Why is meaningful participation so important? For one thing it connects the ‘small picture’, where we participate in our work, with the ‘big picture’ that provides context and meaning to what we are doing. People are more likely to work on the harvest of a crop that  sow. We all know intuitively that when our work has personal meaning we give our energy and time more fully. This is true for just about everyone else. Our work is providing us signifcance and relevance. It is empting to think that material possessions can provide significance and relevance, common sense and experience constantly reminds us otherwise. Dave Smith has written a wonderful book about this topic entitled ‘to be of use: The Seven Seeds of Meaningful Work’ – definately worth a look. It made me rethink my approach to my own work it might do that for you too.


Everyone has noticed the anxiety of ‘information overload’. I have even experienced ‘information under-load’ – the feeling that I have become unplugged from the flow of what’s going on. However overload is much more common.  In Chris Anderson’s ‘The Long Tail’ (p116) he references Sturgeon’s Law which states that “ninety per cent of everything is crud” – and I supppose the Web is not immune to this law either. The challenge is to find the 10% that is not crud. Filtering is one of the main ways to deal with this problem. That’s what makes ‘Newsmap’ so fascinating – a way to see what is news in different parts of the world at a glance and focus-in very quickly on news that is relevant to you.

Well Mashable has found at least 30 things – I feel a little like a guy who just learned to swim and is then taken to the ‘North Shore’ for a dip in the breakers. With Facebook adding approximately 150 K new member per day I suppose Facebook must be good for something eh?

I had known about this for a while and forgot to mention it  – it is an event I would have given my right arm to attend – Boosting Our Collective Intelligence: Getting Smarter Together – if you have visited this link you will see that exciting things are already happening in the area of Collective Intelligence in Europe.

‘With the recent advent of the global Internet, it is only now that we humans are approaching the information exchange capacity that cyanobacteria communities have possessed for over 2 billion years on earth.’ (Margulis and Sagen, 1997, Fortey, 1997)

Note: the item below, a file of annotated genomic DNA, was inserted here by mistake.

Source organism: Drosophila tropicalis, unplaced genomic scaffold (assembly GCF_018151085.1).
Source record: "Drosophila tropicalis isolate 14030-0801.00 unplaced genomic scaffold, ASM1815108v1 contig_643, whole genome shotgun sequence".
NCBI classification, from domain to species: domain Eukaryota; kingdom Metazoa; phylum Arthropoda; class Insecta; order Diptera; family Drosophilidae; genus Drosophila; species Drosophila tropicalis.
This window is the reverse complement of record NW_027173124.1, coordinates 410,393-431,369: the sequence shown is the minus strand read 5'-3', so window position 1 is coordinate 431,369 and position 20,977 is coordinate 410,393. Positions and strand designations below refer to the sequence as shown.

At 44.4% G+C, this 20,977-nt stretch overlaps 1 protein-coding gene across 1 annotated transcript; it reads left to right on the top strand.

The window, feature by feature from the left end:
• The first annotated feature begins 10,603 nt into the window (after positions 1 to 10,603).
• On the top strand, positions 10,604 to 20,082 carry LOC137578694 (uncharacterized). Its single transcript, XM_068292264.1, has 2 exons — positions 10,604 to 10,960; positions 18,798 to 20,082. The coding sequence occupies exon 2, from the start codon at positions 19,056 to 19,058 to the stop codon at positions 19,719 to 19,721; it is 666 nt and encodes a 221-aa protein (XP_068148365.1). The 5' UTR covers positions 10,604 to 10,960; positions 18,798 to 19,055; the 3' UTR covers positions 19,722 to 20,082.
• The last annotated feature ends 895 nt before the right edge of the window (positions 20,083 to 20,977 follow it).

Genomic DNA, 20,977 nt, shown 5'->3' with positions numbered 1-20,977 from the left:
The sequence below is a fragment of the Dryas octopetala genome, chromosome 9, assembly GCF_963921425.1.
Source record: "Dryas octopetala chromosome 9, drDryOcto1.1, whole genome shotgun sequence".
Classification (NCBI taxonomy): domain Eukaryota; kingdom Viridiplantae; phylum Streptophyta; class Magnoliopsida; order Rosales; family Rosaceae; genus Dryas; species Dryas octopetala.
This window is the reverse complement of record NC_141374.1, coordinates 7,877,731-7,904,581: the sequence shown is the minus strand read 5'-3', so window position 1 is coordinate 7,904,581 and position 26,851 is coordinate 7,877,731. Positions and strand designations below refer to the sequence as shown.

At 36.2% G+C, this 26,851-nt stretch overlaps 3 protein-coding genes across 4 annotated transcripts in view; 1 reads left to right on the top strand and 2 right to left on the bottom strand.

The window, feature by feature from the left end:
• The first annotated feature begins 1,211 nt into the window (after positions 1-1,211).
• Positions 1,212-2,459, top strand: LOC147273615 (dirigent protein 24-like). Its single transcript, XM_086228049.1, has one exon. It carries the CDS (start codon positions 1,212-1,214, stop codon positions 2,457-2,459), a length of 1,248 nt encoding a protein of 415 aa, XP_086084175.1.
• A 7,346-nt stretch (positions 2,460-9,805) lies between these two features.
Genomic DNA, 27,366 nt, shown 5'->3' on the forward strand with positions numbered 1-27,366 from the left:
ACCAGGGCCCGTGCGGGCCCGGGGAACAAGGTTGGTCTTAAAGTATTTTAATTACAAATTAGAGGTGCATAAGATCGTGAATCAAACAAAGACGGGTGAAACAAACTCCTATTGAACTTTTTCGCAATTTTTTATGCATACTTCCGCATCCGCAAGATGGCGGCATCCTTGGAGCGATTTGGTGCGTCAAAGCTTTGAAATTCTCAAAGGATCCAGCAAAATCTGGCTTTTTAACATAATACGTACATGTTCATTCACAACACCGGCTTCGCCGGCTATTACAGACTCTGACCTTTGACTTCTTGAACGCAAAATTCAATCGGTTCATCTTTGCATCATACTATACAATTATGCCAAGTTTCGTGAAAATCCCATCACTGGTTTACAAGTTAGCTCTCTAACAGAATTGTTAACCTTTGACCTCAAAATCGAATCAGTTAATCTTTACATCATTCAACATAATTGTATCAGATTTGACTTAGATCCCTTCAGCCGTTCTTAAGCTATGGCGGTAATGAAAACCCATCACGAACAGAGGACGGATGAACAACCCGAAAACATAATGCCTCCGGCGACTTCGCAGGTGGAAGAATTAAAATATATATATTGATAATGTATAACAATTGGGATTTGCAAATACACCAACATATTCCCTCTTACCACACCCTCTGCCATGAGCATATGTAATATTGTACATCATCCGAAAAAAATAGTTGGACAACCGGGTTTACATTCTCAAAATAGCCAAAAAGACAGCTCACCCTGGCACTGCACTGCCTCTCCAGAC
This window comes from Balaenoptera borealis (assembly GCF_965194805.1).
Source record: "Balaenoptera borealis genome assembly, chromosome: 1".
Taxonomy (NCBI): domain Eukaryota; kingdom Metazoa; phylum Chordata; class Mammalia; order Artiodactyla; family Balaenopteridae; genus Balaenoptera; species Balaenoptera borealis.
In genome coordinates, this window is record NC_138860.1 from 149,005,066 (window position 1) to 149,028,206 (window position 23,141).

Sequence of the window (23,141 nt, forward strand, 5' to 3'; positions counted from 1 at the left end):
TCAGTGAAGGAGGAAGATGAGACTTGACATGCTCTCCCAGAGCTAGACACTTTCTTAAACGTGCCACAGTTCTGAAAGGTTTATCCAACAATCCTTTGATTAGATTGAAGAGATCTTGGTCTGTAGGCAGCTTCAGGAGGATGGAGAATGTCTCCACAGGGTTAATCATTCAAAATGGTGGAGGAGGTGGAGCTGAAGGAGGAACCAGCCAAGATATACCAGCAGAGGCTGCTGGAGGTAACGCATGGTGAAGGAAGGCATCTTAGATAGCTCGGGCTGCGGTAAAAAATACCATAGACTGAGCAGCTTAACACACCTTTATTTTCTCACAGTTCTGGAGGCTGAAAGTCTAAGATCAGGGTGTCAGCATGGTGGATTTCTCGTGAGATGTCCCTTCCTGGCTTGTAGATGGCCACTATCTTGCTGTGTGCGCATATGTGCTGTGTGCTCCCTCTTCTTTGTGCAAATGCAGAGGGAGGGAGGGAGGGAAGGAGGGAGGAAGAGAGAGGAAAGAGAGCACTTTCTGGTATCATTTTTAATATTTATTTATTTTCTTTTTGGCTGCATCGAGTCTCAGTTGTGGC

…and with the proliferation of social networking systems we are about to tap into that huge resource…I can’t wait to see what we will create.

I have just become aware of a great new resource for those of us who want to be able to set up a blog very quickly. This morning I set up a blog at Tumblr and was up and running in five minutes was going. You can go to my tumblr blog to see what I achieved in those five minutes – not BoingBoing I know but then it did only take five minutes.

A great new video has just appeared that explains the power of ‘Social Bookmarking’. About 2/3 of the way through this really well presented video you will see the potential behind social bookmarking for growing our collective intelligence. This is only just beginning – only the early adopters have embraced social bookmarking – think what the web will be like when the mainstream arrives!

I just tripped over a great site TED 100 Great Web Sites – that turned out to be a really great list of the ‘need to know sites’. Afterall the more information we can share the more capable we are of collaborating.

There are so many uses of the word change- lose change (any change mate- for a cup of coffee?), making change (those socks just have to go) , all change (your train isn’t going any further buddy), waiting for your change (did they think I was leaving them that as a tip?)…and on and on..

Tis site http://changeme.gettyimages.com/ brings a nice twist to what change is about. I hope you get as much enjoyment out of watching it as I did.

To-day I discovered a wonderful resource for anyone intersted in collective intelligence. The site is http://p2pfoundation.net/Main_Page and contains a treasure trove of resources. Michel Bauwens co-ordinates this site. Although ‘Peer-to-Peer’ sounds kind of obscure, it is in fact guided by two fascinating maxims:

  1. ending the destruction of the biosphere by abandoning the dangerous conceptions of pseudo-abundance in the natural world (i.e. based on the assumption that natural resources are infinite);
  2. promoting free cultural exchange by abandoning the innovation-inhibiting conceptions of pseudo-scarcity in the cultural world (i.e. based on the assumption that the free flow of culture needs to be restricted through excessive copyrights etc…).

I touch on these topic in ‘Teaching an Anthill to Fetch’ and I wished I had known this site existed before completing the writing process. I would have certainly included many references to this valuable material.

To-day I experienced collaborative intelligence in action. 24 different people from all over the world / internet collaborated with me to get the message out about my book ‘Teaching an Anthill to Fetch’.

By featuring a piece about the book in their newsletters and news releases to their subscribers we were able to reach over 500 K people to-day.

The result? – ‘Teaching an Anthill’ shot to #2 in the ‘Business Section’ on Amazon. This is an amazing feat and displays the awesome power of Collaborative Intelligence.